Posted tagged ‘protection’

IE Only Offers Some Clickjacking Protection

September 23, 2011

It’s a given that you want to keep yourself safe from clickjacking scams. They’ve been known to cause all kinds of trouble. Not only do they post potentially embarrassing information to your social networking profile, but they can install viruses on your computer that will steal personal information that lets hackers commit identity theft.

You’d expect all Internet browsers to take this threat pretty seriously. After all, who would want to use a browser that exposes you to such a threat?

Unfortunately, though, some browsers are better than others at protecting you from clickjacking threats.

IE 8, for instance, looks for a tag that website designers use to prevent content from loading in frames. By getting rid of the frames, you solve a large part of the clickjacking problem. IE 8, however, relies on the website, not the user. That’s not very helpful for most people. If individual users had the option to say “don’t use any frames,” then they could rely on near-universal protection. When you leave it up to website developers, though, you’ve only offered help for those that don’t need it. If a website chooses to use the no frames tag, then they’re obviously not trying to clickjack visitors. That leaves things wide open for clickjackers that create sites specifically to attract victims.

This is the kind of protection that could actually cause more harm than good.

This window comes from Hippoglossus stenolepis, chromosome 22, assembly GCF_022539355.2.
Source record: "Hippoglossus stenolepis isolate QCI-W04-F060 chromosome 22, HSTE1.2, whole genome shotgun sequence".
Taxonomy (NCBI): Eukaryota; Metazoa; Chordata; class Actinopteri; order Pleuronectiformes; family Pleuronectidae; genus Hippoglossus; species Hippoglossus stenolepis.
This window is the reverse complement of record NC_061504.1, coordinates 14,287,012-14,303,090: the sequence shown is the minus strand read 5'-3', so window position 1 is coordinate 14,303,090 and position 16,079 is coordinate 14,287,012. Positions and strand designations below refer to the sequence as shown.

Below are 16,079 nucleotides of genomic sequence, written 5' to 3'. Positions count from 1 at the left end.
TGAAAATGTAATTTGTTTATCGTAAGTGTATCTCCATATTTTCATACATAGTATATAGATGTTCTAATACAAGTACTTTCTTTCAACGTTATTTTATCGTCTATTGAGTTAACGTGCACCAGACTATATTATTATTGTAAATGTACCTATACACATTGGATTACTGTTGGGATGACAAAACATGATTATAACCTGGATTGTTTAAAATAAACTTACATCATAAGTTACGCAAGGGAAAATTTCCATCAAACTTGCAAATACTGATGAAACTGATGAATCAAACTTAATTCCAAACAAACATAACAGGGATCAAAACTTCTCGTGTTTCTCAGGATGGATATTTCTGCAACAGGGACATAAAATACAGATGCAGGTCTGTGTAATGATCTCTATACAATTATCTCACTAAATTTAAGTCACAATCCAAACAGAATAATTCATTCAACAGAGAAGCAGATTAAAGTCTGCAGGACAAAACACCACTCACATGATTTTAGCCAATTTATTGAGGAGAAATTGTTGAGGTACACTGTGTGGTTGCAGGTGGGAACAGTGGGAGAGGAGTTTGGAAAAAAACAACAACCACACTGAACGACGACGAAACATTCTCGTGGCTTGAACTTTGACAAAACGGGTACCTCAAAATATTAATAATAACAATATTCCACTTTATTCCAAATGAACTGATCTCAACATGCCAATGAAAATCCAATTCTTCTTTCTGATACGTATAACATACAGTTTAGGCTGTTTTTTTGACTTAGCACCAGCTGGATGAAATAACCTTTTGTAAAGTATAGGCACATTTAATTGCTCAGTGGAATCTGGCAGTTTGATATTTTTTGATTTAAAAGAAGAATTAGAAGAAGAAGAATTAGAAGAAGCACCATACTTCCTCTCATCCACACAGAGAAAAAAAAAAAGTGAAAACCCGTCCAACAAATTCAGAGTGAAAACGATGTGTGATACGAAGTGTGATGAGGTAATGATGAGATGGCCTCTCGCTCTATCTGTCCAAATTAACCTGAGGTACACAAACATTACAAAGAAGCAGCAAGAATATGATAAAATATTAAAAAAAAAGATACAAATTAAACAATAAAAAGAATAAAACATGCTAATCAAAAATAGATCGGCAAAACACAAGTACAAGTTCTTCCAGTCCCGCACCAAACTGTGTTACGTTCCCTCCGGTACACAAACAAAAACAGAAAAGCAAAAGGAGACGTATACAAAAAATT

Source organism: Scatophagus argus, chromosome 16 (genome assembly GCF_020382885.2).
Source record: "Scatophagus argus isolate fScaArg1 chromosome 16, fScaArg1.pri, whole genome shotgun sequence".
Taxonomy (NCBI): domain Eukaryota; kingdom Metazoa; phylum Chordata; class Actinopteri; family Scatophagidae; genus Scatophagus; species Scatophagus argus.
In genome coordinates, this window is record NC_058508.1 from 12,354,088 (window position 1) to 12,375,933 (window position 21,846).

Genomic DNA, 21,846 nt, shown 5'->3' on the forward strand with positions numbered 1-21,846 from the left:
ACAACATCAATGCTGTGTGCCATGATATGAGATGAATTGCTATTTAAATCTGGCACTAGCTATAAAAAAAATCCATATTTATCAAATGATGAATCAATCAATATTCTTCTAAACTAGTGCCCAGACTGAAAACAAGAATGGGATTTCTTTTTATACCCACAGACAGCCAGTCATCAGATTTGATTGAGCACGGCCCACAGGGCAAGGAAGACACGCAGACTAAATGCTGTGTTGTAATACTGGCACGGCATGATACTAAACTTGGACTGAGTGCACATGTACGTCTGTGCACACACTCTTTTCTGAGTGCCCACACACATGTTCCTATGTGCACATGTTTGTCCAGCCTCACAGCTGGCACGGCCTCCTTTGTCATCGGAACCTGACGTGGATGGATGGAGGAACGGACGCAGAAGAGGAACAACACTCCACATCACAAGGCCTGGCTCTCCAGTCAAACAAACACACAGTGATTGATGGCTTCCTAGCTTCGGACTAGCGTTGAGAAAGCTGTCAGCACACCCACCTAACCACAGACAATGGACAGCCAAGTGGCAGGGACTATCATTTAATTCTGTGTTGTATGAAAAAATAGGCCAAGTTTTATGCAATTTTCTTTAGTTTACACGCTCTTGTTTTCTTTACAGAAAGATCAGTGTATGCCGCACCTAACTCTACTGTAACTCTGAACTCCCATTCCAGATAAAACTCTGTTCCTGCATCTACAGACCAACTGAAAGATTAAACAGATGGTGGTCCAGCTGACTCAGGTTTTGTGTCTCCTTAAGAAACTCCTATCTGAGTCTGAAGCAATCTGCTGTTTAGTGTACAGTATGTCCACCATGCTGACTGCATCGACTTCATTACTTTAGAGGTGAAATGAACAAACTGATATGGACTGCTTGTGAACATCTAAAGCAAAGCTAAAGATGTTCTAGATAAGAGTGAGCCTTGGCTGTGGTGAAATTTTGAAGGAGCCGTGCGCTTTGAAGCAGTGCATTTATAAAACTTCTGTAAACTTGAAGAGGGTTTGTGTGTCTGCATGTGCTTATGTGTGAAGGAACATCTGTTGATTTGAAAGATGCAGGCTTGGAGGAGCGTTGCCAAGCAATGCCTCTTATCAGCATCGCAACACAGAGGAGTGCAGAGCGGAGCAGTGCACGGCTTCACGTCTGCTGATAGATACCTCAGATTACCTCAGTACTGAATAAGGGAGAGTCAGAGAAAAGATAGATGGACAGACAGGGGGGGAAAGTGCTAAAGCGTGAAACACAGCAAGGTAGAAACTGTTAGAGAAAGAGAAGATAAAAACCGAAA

If nothing else, Internet Explorer should alert users when they have reached a page that does not protect them. Then the user can decide whether he or she wants to proceed. It would also encourage more web designers to include the tags when they build new sites.

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Should We Expect More Protection From Clickjacking?

June 5, 2011

Clickjacking is a problem. There’s no getting around that. If you use the Internet, then you are a potential victim. It’s really that simple.

So, should we expect more protection from clickjacking? Should we expect individual websites to find new security measures that will prevent clickjackers from spreading their scams (I’m looking right at you Facebook and Twitter)?

To some extent, I think that we can expect these companies to assume some responsibility. After all, these companies have made billions of dollars from their clients. They should invest some of that money into research and development that helps them keep the clients safe.

At the same time, we can’t expect Facebook, Twitter, or any other big website to protect us from every threat on the Internet. Many of the clickjacks that people get through Facebook actually come from outside sources. Could Facebook do a better job of warning people when they are leaving the site? Absolutely. Could they do a better job of educating users so that they know more about the threats of clickjacking? I’d say so.

But they aren’t responsible for what happens to you on http://www.sometinysite.com.

That means you have to accept some responsibility on your own.

If you can’t prevent clickjacks from happening, then you can at least stop malware from infiltrating your computer as a result of clickjacked links. Get some good security software for your computer, and don’t be afraid to spend a few bucks on the highest level of protection. It’s the money that encourages software companies to design stronger products. If you only rely on freeware, then you are going to get burned at some point.

That’s just a fact of participating in a virtual world.